September 21, 2017 • Life for Leaders
“I, the LORD, have called you in righteousness;
I will take hold of your hand.
I will keep you and will make you
to be a covenant for the people
and a light for the Gentiles,
to open eyes that are blind,
to free captives from prison
and to release from the dungeon those who sit in darkness.”
In Isaiah, the Servant of God will open blind eyes, free the captives, and release the prisoners. These tasks are part of his work of bringing God’s salvation and justice to Israel and, indeed, to all nations.
Thus, when Jesus went about healing the sick and setting free those who were in bondage to demons, he fulfilled the mission of the Servant of God. His miracles were not simply acts of godly compassion, but also signs pointing to his divine mission as God’s Servant. Ultimately, by dying on the cross, Jesus broke the power of sin, thus setting us free from the greatest prison of all… death itself.
As ones who have put our trust in Jesus, the Servant of God, we begin to experience the freedom he gives even in this life, though the fullness of our freedom is reserved for the life to come. Nevertheless, we can be set free from that which binds us: from shame, from addictions, from anger, from doubt, from despair, from racial hatred, from grasping greed. Through Jesus the Servant we can begin to live in the freedom and joy of God’s salvation.
When we are set free from our “prisons,” we also join Jesus the Servant in his mission of setting others free. We share the good news of the Gospel. We stand up against oppression. We do battle in the Lord against all that keeps human beings in chains. We love our enemies. We who have been entrusted with leadership have a particular responsibility to seek God’s justice in our places of influence. We can join the Lord in his work of setting people free.
QUESTIONS TO CONSIDER:
How have you experienced the freedom of Christ in your life?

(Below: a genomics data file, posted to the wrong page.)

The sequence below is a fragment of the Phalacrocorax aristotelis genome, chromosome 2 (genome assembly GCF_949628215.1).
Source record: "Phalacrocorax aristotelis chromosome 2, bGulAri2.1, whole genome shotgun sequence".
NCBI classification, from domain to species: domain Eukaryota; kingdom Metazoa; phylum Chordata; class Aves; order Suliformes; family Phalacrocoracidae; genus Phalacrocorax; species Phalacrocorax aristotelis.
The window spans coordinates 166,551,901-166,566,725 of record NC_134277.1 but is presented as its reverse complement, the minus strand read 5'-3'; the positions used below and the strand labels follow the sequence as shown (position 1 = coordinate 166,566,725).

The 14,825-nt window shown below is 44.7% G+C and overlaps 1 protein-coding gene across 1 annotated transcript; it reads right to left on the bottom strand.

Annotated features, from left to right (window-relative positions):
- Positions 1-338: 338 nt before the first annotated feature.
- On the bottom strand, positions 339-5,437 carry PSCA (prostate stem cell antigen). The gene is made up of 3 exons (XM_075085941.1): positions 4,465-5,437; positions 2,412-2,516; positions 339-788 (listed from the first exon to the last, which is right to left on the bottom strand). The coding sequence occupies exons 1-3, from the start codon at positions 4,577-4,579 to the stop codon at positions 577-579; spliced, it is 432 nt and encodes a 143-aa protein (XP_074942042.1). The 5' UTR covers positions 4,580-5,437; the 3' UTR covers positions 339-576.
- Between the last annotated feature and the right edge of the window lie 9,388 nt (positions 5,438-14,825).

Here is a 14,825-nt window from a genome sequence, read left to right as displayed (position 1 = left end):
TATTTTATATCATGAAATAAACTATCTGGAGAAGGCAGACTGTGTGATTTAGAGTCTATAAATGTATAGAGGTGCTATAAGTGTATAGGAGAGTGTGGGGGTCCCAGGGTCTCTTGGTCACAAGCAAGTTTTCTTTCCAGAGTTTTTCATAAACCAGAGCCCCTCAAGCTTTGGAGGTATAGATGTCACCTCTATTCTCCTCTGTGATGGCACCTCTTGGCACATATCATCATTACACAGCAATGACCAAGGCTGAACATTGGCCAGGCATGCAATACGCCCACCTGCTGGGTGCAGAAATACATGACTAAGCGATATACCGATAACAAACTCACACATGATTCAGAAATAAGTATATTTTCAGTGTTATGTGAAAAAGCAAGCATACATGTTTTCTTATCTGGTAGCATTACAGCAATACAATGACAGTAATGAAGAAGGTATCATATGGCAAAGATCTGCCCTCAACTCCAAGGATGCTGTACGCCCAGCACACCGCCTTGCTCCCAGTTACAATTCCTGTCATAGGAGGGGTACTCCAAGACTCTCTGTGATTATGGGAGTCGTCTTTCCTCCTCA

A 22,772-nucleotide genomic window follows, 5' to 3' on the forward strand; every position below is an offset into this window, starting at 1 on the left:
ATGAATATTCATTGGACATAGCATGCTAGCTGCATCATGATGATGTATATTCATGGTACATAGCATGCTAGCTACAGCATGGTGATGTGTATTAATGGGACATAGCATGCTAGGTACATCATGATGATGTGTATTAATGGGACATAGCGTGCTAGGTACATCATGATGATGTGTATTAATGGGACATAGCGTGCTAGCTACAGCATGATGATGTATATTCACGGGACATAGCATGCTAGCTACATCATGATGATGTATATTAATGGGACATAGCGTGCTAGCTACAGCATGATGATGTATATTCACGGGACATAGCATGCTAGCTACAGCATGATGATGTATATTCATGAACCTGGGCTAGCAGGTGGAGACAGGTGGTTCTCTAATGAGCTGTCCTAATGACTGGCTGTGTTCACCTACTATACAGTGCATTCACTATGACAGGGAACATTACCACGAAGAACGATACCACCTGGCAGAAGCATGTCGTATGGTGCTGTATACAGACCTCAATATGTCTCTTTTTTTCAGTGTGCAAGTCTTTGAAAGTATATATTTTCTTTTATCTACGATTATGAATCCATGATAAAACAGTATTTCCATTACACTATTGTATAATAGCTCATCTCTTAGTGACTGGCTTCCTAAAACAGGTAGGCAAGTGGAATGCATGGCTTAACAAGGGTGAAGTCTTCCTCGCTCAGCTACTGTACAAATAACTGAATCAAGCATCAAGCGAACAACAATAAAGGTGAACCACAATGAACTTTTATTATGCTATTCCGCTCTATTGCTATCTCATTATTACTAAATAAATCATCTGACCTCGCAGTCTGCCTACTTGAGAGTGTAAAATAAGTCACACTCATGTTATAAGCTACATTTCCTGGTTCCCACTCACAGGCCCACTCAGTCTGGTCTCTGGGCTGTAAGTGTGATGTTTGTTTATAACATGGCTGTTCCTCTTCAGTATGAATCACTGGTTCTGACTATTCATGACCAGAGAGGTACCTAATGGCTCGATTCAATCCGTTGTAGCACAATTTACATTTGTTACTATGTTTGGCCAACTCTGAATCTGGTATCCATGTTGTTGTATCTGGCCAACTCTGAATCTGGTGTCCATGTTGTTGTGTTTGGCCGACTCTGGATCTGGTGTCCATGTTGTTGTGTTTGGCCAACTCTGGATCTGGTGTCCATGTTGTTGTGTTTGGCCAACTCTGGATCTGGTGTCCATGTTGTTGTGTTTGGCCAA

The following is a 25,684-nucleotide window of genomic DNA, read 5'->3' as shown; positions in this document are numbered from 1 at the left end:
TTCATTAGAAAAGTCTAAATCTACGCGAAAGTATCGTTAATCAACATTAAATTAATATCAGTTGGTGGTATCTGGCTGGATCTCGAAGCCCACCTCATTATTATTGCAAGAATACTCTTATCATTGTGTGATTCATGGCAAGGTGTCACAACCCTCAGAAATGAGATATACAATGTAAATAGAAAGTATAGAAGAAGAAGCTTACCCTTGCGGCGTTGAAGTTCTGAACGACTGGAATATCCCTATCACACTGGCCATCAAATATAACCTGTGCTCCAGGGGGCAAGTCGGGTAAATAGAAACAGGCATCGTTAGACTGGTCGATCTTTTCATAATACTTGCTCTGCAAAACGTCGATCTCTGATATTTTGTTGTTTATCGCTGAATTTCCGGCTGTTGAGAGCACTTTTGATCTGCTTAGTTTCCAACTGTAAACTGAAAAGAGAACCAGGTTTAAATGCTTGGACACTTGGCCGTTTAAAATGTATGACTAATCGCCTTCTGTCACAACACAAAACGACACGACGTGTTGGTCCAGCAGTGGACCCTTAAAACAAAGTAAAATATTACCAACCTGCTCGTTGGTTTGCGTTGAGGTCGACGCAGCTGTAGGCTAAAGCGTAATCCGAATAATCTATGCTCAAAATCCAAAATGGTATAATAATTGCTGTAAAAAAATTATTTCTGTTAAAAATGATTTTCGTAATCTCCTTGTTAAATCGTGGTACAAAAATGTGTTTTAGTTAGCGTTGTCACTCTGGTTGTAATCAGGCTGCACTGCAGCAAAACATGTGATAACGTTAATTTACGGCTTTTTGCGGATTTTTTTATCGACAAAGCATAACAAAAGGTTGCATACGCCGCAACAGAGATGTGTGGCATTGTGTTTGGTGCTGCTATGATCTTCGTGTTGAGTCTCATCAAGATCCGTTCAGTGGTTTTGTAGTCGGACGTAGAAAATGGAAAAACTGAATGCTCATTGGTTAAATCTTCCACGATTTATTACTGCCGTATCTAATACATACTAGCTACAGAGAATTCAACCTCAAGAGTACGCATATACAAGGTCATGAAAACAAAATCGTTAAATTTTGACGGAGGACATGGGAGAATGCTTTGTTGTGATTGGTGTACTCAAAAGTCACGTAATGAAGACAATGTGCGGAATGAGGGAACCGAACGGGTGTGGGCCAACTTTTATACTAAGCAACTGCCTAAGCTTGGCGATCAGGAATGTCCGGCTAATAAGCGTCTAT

Where do you need to know more of his freedom today?
In what ways do you participate with Jesus the Servant in his work of setting people free?
Are there other ways you might share in this endeavor? At work? At home? In your community? In the wider world?
Gracious Lord Jesus, Servant of God, how I thank you for the freedom you offer. Thank you for giving up your life so that I might be set free from all that binds me, most of all from sin and death.
Help me, dear Lord, to live in that freedom today. Where sin has dug its claws into my soul, set me free. When I am tempted to turn away from you, may I say no to temptation. Where I am weakened by spiritual or emotional or relational bondage, break these chains, so that I might serve you with freedom, joy, and power. Let me be an active member of your freedom brigade so that others might experience your freedom, justice, and peace.
All praise be to you, Lord Jesus, for setting me free to follow you:
Long my imprisoned spirit lay,
Fast bound in sin and nature’s night;
Thine eye diffused a quickening ray—
I woke, the dungeon flamed with light;
My chains fell off, my heart was free,
I rose, went forth, and followed Thee.
My chains fell off, my heart was free,
I rose, went forth, and followed Thee. Amen.*
*Verse from “And Can It Be that I Should Gain?” by Charles Wesley, 1738
Explore more at the Theology of Work Project online commentary: The Only Mission Statement That Matters
Dr. Mark D. Roberts is a Senior Strategist for Fuller’s Max De Pree Center for Leadership, where he focuses on the spiritual development and thriving of leaders. He is the principal writer of the daily devotional, Life for Leaders, and the founder of the De Pree Center’s Flourishing in the Third Third of Life Initiative. Previously, Mark was the Executive Director of the De Pree Center, the lead pastor of a church in Southern California, and the Senior Director of Laity Lodge in Texas. He has written eight books, dozens of articles, and over 2,500 devotions that help people discover the difference God makes in their daily life and leadership. With a Ph.D. in New Testament from Harvard, Mark teaches at Fuller Seminary, most recently in his D.Min. cohort on “Faith, Work, Economics, and Vocation.” Mark is married to Linda, a marriage and family counselor, spiritual director, and executive coach. Their two grown children are educators on the high school and college level.